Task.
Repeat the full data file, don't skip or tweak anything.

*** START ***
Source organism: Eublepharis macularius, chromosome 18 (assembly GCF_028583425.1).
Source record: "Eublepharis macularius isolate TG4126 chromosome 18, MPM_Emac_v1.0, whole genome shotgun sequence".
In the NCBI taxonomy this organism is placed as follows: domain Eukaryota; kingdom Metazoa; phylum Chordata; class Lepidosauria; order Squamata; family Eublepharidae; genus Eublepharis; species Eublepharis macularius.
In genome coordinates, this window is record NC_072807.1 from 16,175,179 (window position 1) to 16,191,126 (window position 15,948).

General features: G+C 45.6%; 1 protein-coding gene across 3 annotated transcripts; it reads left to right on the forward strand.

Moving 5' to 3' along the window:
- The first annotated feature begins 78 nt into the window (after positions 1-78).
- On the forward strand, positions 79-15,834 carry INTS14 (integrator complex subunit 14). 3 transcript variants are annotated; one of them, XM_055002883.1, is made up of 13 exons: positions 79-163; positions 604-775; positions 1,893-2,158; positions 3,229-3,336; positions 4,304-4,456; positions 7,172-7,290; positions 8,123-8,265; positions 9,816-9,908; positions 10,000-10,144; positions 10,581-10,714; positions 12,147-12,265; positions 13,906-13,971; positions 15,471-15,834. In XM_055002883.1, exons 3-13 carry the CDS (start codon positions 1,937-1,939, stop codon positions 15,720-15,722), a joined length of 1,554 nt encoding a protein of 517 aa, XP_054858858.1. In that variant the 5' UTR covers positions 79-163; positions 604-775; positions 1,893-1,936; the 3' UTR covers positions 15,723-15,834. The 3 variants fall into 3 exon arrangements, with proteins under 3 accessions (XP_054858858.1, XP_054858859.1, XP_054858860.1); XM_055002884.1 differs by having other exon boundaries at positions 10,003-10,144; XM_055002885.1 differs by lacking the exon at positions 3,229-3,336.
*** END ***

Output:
Source organism: Eublepharis macularius, chromosome 18 (assembly GCF_028583425.1).
Source record: "Eublepharis macularius isolate TG4126 chromosome 18, MPM_Emac_v1.0, whole genome shotgun sequence".
In the NCBI taxonomy this organism is placed as follows: domain Eukaryota; kingdom Metazoa; phylum Chordata; class Lepidosauria; order Squamata; family Eublepharidae; genus Eublepharis; species Eublepharis macularius.
In genome coordinates, this window is record NC_072807.1 from 16,175,179 (window position 1) to 16,191,126 (window position 15,948).

General features: G+C 45.6%; 1 protein-coding gene across 3 annotated transcripts; it reads left to right on the forward strand.

Moving 5' to 3' along the window:
- The first annotated feature begins 78 nt into the window (after positions 1-78).
- On the forward strand, positions 79-15,834 carry INTS14 (integrator complex subunit 14). 3 transcript variants are annotated; one of them, XM_055002883.1, is made up of 13 exons: positions 79-163; positions 604-775; positions 1,893-2,158; positions 3,229-3,336; positions 4,304-4,456; positions 7,172-7,290; positions 8,123-8,265; positions 9,816-9,908; positions 10,000-10,144; positions 10,581-10,714; positions 12,147-12,265; positions 13,906-13,971; positions 15,471-15,834. In XM_055002883.1, exons 3-13 carry the CDS (start codon positions 1,937-1,939, stop codon positions 15,720-15,722), a joined length of 1,554 nt encoding a protein of 517 aa, XP_054858858.1. In that variant the 5' UTR covers positions 79-163; positions 604-775; positions 1,893-1,936; the 3' UTR covers positions 15,723-15,834. The 3 variants fall into 3 exon arrangements, with proteins under 3 accessions (XP_054858858.1, XP_054858859.1, XP_054858860.1); XM_055002884.1 differs by having other exon boundaries at positions 10,003-10,144; XM_055002885.1 differs by lacking the exon at positions 3,229-3,336.